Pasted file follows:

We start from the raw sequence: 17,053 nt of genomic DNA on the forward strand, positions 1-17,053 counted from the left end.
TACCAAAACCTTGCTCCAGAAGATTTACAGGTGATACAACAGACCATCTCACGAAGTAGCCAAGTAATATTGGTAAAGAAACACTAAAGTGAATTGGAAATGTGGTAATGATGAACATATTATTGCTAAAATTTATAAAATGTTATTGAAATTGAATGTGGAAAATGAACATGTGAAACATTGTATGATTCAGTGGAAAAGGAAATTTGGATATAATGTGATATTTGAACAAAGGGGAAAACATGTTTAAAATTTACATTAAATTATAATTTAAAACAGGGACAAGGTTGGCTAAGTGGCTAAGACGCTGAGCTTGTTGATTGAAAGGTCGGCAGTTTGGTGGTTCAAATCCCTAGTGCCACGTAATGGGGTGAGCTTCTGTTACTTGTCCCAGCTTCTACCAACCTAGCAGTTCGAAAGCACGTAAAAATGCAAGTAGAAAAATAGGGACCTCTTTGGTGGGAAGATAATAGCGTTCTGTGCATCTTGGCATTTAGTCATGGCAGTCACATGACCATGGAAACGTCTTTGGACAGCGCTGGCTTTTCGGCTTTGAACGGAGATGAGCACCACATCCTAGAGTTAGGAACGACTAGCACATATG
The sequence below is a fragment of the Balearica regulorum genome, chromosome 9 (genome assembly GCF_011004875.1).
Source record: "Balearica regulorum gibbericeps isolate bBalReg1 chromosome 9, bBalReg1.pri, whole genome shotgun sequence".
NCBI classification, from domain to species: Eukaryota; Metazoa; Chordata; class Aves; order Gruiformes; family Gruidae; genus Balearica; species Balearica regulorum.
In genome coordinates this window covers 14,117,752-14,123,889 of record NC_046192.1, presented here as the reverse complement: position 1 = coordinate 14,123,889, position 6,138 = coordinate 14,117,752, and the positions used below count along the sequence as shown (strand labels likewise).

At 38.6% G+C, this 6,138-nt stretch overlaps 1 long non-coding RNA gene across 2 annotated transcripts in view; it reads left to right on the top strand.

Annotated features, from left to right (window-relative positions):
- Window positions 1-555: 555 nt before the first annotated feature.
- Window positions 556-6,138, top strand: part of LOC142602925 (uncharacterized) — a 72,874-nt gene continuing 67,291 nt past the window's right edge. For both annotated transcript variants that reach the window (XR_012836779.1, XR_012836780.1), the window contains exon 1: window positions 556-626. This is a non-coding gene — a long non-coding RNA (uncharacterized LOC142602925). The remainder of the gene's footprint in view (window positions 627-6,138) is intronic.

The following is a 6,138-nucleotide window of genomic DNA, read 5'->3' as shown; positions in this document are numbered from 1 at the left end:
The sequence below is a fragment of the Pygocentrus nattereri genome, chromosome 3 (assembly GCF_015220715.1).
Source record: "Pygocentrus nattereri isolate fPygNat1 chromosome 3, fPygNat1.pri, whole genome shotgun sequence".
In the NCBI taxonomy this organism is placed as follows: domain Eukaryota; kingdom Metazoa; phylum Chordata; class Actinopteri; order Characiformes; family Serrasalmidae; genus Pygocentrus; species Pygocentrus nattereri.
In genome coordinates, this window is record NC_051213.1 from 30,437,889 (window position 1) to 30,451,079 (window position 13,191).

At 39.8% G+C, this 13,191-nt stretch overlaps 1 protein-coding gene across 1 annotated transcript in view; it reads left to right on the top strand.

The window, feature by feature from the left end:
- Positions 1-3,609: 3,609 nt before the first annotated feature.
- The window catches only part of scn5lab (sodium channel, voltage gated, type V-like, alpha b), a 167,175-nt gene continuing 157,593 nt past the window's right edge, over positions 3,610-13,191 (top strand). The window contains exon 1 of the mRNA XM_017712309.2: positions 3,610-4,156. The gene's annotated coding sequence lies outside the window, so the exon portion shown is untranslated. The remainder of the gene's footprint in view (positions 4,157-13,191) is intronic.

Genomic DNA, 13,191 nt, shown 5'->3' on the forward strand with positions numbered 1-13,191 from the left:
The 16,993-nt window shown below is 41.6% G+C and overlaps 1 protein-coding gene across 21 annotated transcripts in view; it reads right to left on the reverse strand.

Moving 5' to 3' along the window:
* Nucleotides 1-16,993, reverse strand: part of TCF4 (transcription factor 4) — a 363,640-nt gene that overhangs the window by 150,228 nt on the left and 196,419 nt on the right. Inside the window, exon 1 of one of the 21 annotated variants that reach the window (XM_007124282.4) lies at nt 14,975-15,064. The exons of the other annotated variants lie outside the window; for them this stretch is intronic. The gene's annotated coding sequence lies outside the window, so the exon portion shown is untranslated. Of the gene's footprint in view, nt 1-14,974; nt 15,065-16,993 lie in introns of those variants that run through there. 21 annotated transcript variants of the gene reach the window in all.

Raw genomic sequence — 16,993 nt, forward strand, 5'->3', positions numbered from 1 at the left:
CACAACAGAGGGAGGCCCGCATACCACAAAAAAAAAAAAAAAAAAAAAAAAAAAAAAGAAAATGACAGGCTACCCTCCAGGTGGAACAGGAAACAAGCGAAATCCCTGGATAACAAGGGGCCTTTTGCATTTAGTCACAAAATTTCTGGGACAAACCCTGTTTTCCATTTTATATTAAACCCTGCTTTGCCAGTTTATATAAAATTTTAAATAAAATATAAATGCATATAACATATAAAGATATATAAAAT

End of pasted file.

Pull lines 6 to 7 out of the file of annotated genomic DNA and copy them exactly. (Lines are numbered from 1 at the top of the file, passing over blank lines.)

In genome coordinates this window covers 14,117,752-14,123,889 of record NC_046192.1, presented here as the reverse complement: position 1 = coordinate 14,123,889, position 6,138 = coordinate 14,117,752, and the positions used below count along the sequence as shown (strand labels likewise).

At 38.6% G+C, this 6,138-nt stretch overlaps 1 long non-coding RNA gene across 2 annotated transcripts in view; it reads left to right on the top strand.